I’ve been somewhat busy lately and it’s been a long time since my last post. I have a few projects on the go but not much time to sit down and write about them… Let’s see if this one goes through…
I’ve been lately looking for a reliable UPS system for Raspberry Pi 3. I moved my home server to a RPi a few months ago and even thou its behind an ACS UPS a couple of other projects involving RPis required mobility (one of them) and unassisted power backup (the other). So I started browsing several marketplaces looking for a solution.
A few weeks ago a user came with a request to add support in ESPurna to a power meter that had been hacked by Karl Hagström. It is a very cheap chinese power meter with plenty of room on the inside, enough to house an ESP8266 module and a DC/DC power supply and the main IC protocol had been reverse engeneered. There even was a repository by the Harringay Maker Space with sample code for an arduino compatible platform.
I found it really interesting so I jumped in and ordered two of them (for 25,20 euros in total). Unfortunately the seller I bought it from has ran out of them. But you can still find them on the usual market places, like these ones [Ebay] or (also with non-EU variants) these ones [Aliexpress].
When I received them I quicky unscrewed the enclosure of one of them and… wow, it looked slightly different than that on Karl’s post but also different from the one the people at Harringay Maker Space had worked with.
I went back and forth and I noticed the hack was almost 2 years old and the board was clearly different: different version (unlabelled on Karl’s pictures, version 2014-04-28 on Harringay’s power meter and 2016-12-18 on mine), different board layout with a different connector between the power meter board and the display (7 wires on theirs, 6 on mine). But the most important difference was the main power meter IC. Karl had reverse engineered the ECH1560 on his power meter, a 24pin SOP package (on the back on his device, on the front in Herringay’s power meter). Mine was only 16pin…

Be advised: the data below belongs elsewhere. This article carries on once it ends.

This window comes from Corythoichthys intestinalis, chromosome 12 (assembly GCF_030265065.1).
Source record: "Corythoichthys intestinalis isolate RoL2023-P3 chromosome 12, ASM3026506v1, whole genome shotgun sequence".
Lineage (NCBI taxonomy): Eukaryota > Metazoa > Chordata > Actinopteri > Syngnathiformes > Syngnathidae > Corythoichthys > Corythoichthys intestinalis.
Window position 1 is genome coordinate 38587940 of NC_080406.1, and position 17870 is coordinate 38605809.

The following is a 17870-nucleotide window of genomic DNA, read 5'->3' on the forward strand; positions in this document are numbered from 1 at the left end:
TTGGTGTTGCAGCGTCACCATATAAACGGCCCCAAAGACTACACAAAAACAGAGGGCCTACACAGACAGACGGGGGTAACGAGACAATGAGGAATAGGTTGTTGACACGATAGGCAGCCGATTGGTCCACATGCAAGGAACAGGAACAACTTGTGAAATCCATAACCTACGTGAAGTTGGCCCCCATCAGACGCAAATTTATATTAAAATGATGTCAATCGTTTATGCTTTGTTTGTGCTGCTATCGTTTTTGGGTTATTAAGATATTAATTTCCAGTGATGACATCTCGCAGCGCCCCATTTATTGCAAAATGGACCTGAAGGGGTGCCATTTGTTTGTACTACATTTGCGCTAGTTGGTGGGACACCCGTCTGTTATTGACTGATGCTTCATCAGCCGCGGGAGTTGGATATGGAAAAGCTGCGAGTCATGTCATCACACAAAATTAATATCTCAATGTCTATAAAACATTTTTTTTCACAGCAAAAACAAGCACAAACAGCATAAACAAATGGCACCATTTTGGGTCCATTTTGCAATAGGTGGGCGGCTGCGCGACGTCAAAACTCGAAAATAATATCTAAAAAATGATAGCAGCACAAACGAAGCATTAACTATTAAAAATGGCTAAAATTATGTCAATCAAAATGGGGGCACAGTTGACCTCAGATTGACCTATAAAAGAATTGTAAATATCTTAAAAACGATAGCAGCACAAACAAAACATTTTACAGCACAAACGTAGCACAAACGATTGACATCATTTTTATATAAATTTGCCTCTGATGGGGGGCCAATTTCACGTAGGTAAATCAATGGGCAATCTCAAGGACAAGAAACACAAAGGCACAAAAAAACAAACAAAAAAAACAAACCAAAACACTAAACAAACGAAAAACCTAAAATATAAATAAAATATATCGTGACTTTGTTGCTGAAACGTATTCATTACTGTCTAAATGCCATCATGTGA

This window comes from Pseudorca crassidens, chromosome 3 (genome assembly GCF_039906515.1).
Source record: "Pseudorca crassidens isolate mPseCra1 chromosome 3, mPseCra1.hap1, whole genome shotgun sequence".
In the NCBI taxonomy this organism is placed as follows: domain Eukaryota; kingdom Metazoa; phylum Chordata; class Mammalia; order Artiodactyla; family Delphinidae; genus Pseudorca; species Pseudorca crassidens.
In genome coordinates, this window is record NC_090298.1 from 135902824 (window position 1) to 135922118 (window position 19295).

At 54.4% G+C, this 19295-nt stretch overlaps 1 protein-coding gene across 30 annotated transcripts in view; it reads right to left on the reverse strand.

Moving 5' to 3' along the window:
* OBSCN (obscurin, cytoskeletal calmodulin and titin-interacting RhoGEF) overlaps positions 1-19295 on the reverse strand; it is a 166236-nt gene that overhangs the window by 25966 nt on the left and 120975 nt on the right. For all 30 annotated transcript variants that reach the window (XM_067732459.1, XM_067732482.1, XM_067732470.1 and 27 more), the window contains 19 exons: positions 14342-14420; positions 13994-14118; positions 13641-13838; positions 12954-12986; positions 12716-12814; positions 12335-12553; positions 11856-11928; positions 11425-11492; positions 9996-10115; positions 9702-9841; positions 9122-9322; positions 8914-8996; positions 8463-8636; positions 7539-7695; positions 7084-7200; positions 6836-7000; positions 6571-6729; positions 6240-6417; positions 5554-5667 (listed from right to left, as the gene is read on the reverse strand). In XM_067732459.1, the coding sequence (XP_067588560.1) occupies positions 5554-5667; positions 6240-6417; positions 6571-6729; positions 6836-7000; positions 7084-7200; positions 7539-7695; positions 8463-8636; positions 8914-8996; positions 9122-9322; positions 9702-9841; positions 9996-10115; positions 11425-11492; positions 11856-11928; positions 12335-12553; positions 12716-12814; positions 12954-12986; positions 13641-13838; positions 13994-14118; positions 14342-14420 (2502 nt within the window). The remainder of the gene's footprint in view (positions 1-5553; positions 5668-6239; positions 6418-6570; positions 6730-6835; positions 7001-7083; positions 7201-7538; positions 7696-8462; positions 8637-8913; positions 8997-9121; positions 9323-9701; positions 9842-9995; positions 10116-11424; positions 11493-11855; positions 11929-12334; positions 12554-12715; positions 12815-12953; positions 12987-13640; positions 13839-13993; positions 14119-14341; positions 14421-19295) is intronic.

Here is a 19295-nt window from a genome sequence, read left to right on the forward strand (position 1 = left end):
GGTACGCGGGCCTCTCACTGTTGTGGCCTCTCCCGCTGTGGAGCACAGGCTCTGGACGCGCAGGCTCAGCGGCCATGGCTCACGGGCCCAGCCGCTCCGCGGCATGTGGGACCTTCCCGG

I had to decipher the IC mark using parts from both devices since the manufacturer had crossed out the marks (they don’t want us to hack it or what?). Finally my best guess was V9261F. I quicky googled it and… bingo!
Itead Studio has been releasing interesting gadgets for the Home Automation community based on a low price tag and extreme hackability. You can google “sonoff” (the main brand for Itead Studio home automation devices) to get more than a million hits, including official pages, reviews and lots of hacks. The ubiquitous ESP8266 (or its sibling ESP8285) is the core of all those devices, using WiFi instead of the traditional RF messages, replacing a remote with mobile apps or voice commands. But also, using custom firmware like ESPurna, technologies and solutions like MQTT, Node-RED or Home Assistant. But one of the latests devices from the chinese firm tries to bridge the gap between those two technologies: the Sonoff RF Bridge 433.
A few months ago I wrote about the Sonoff SC sensor hub by Itead Studio. It’s a device with a Sharp GP2Y1010AU0F [Aliexpress] dust sensor, a DHT11 humidity and temperature sensor, an LDR as light sensor and a mic. The sensors are driven by an ATMega328P microcontroller but there is also an ESP8266 on board for WiFi communication, a pretty standard set up when you have several sensors and the ESP8266 GPIOs are just not enough.
On the first post I already did a small mod to replace the DHT11 humidity and temperature sensor with a more accurate and pin compatible DHT22. Since then, several readers have contributed with code and ideas. My progress implementing and testing them is slow, so I though about writing a first post about some modifications I (and others) have done to the device.
So this is a work in progress post. At the moment, all the code for these modifications is in the dev branch of the repository.
This custom Sonoff SC firmware is released as free open software and can be checked out at my SonoffSC repository on Github.
15 months ago. This is when I started working on this project. The Solr digital wrist watch is a clock that won’t work without a battery but it will neither work without sun. Even more: the vintage display is really cool but it’s hard to read outdoors. A complete nonsense. It is almost a joke and some might easily file it under the “useless projects” label.
But it’s still quite useful. Whether you don’t care about accuracy, or if you need an excuse to always be late. Or maybe you want your daughter to raise her eyebrowns and tenderly call you a “freak”. Either case I suggest you to proudly wear a Solr.